[43] Aside from these communications, there is no evidence to support Triple F’s assertion that they “made continuous attempts to communicate with Hettrick regarding the status of the medical certificate and the status of her medical leave, which went wholly ignored”. 

[44] It is not disputed that Ms Hettrick did not take any steps to have the medical certificate delivered to Triple F, nor did she request that her physician deliver the medical certificate on her behalf. Triple F questions Ms Hettrick’s evidence that she was not well enough to send in the doctor’s letter of November 27, 2015. 

[45] Triple F points out that the letter from the physician dated July 5, 2018, is not contemporaneous with Ms Hettrick’s purported inability to send in the November 27, 2015 letter. Triple F submits that the contents of the letter of July 5, 2018 is not in affidavit form nor has the doctor been qualified as an expert. Triple F relies on Betts at paragraph 62 which indicates: 

Employees on medical leave will not be immune to abandonment where they have failed to follow employee policies and where there is no medical evidence available to support that the employee could not comply with these policies. 

[46] Ms Hettrick relies on Lemesani v. Lowerys Inc., 2017 ONSC 1808 at para. 134 in support of her position that an employer must demonstrate that an employee’s words or conduct clearly and unequivocally indicated an intention to abandon their employment. 

[47] Ms Hettrick relies on Nagpal at paragraph 39 in support of her position that an employee’s failure to communicate during a medical absence is not an unequivocal indication of an intention to abandon one’s position. Further, the Ontario Divisional Court held, in Sutherland v. Messengers International, 2018 ONSC 2703 at para. 25 that where there is confusion or uncertainty over whether an employee abandoned his engagement, the onus is on the employer to clarify with the employee whether he or she quit.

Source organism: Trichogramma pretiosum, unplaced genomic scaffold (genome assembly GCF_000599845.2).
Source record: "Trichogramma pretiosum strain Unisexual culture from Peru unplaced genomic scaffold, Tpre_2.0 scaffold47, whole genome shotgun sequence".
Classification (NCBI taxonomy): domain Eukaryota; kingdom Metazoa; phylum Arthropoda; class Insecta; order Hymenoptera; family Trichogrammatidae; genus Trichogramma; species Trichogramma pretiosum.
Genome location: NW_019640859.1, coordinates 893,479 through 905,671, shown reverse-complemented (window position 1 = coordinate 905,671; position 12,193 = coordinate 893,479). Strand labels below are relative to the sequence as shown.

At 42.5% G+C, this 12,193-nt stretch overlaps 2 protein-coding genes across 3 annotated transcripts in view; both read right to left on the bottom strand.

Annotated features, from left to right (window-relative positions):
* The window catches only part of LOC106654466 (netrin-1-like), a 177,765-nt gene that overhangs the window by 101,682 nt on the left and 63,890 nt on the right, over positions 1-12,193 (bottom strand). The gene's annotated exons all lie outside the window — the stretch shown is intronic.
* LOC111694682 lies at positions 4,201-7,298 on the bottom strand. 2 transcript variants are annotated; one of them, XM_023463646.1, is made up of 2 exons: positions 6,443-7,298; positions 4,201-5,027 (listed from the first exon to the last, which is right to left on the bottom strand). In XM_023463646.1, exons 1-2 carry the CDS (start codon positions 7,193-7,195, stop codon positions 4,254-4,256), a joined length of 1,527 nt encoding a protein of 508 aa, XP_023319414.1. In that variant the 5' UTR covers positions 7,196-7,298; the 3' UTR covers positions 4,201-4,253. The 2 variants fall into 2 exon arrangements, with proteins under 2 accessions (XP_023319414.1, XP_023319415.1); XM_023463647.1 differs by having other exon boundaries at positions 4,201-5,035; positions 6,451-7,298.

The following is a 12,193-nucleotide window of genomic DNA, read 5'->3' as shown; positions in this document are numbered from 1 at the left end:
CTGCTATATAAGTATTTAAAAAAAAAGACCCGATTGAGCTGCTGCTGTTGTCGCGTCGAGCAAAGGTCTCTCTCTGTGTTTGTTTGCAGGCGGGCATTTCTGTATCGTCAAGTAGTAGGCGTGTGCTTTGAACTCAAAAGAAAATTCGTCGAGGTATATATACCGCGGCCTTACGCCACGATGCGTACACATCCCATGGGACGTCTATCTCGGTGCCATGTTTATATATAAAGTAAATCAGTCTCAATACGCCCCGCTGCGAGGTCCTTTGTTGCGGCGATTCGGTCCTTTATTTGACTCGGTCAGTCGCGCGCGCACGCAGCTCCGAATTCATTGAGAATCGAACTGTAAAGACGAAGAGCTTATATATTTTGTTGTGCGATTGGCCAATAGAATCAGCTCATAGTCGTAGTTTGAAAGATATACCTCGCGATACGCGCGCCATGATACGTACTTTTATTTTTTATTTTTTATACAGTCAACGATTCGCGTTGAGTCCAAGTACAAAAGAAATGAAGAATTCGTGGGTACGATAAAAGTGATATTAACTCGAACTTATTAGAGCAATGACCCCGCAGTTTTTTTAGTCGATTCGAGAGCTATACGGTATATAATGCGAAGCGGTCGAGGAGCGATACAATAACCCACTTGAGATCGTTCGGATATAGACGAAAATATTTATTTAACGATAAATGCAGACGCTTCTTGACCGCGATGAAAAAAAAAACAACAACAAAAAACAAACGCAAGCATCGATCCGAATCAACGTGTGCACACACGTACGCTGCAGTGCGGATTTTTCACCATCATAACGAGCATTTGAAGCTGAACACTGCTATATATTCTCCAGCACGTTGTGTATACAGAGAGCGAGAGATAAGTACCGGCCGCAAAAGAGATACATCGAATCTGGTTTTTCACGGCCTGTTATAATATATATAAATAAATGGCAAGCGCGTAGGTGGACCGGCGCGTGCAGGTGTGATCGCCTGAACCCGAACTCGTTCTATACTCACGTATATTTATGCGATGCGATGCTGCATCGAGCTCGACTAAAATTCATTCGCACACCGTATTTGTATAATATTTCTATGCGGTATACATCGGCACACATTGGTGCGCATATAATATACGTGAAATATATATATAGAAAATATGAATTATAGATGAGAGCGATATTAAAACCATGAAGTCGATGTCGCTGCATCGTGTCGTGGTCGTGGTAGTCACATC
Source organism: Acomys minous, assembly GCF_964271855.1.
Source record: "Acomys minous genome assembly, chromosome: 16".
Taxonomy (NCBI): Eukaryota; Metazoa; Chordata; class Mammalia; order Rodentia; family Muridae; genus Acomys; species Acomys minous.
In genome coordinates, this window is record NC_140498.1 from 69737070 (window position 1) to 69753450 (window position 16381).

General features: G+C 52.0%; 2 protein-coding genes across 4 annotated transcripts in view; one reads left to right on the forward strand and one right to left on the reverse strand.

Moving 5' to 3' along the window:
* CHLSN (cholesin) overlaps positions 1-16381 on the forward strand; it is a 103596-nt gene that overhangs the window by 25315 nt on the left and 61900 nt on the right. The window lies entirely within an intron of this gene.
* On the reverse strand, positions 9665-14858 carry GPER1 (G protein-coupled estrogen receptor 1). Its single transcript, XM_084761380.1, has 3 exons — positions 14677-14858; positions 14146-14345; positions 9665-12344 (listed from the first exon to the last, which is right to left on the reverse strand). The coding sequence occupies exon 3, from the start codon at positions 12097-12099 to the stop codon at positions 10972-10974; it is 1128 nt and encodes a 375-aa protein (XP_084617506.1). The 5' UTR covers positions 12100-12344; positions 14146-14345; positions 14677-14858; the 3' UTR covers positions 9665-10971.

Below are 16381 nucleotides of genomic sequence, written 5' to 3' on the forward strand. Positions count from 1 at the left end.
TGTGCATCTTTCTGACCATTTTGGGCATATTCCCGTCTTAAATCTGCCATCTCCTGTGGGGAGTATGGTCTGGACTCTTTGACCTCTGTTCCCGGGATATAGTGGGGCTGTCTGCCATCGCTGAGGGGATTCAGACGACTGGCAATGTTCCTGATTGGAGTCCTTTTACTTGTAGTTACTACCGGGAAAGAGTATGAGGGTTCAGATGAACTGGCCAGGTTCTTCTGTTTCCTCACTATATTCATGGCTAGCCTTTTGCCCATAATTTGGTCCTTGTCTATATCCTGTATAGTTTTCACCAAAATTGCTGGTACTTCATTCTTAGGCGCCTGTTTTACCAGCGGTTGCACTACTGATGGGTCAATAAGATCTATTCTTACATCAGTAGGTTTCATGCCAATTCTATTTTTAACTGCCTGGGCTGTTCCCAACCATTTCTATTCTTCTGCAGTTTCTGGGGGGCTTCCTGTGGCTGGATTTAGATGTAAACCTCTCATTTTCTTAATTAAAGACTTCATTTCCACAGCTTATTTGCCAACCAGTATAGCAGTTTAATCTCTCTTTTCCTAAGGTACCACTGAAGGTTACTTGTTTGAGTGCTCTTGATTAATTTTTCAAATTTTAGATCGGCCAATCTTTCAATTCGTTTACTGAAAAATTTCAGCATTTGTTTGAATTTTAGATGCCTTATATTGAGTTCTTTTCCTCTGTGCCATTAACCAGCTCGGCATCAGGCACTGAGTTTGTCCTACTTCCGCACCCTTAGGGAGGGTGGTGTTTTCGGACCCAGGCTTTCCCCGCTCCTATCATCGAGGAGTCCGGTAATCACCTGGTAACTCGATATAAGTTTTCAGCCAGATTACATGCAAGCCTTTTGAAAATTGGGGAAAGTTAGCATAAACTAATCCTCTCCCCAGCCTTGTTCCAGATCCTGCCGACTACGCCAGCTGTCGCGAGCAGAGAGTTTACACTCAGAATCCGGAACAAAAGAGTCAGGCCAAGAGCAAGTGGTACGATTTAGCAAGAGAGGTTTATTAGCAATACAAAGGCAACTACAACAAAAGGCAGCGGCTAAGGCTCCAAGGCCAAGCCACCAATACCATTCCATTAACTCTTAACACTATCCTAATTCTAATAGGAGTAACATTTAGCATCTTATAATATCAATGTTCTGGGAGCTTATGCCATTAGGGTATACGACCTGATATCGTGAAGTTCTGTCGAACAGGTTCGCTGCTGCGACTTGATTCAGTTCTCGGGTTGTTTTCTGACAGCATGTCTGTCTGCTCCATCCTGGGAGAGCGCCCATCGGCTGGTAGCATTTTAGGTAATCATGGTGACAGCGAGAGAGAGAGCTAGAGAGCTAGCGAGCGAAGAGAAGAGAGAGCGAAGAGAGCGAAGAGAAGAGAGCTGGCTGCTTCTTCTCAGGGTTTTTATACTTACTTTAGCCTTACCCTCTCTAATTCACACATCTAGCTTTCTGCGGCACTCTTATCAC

[48] Ms Hettrick relies on evidence that at no point prior to November 6, 2017 did Triple F: attempt to clarify the status of her medical leave; inquire whether her intention to return to work had changed; suggest that she had “abandoned” her position; or warn that her position would be considered “abandoned” by the company. 

[49] Further, Ms Hettrick’s request for leave, made September 29, 2015 clearly communicated her desire to return to work when able and her expectation that that “all duties and responsibilities” associated with her job “will be fully reinstated”. At no time did Ms Hettrick resile from this position, nor did Triple F at any point, before November 7, 2016 warn Ms Hettrick that her expectation that she would be able to return to her former position would or could not be met. 

[50] I find on the evidence, that Ms Hettrick never abandoned her position. To the contrary, at the time she requested leave, she specifically communicated to Triple F her desire to return to her position once well. I find that Triple F has not established that Ms Hettricks’s words or conduct clearly and unequivocally indicated an intention to abandon her employment.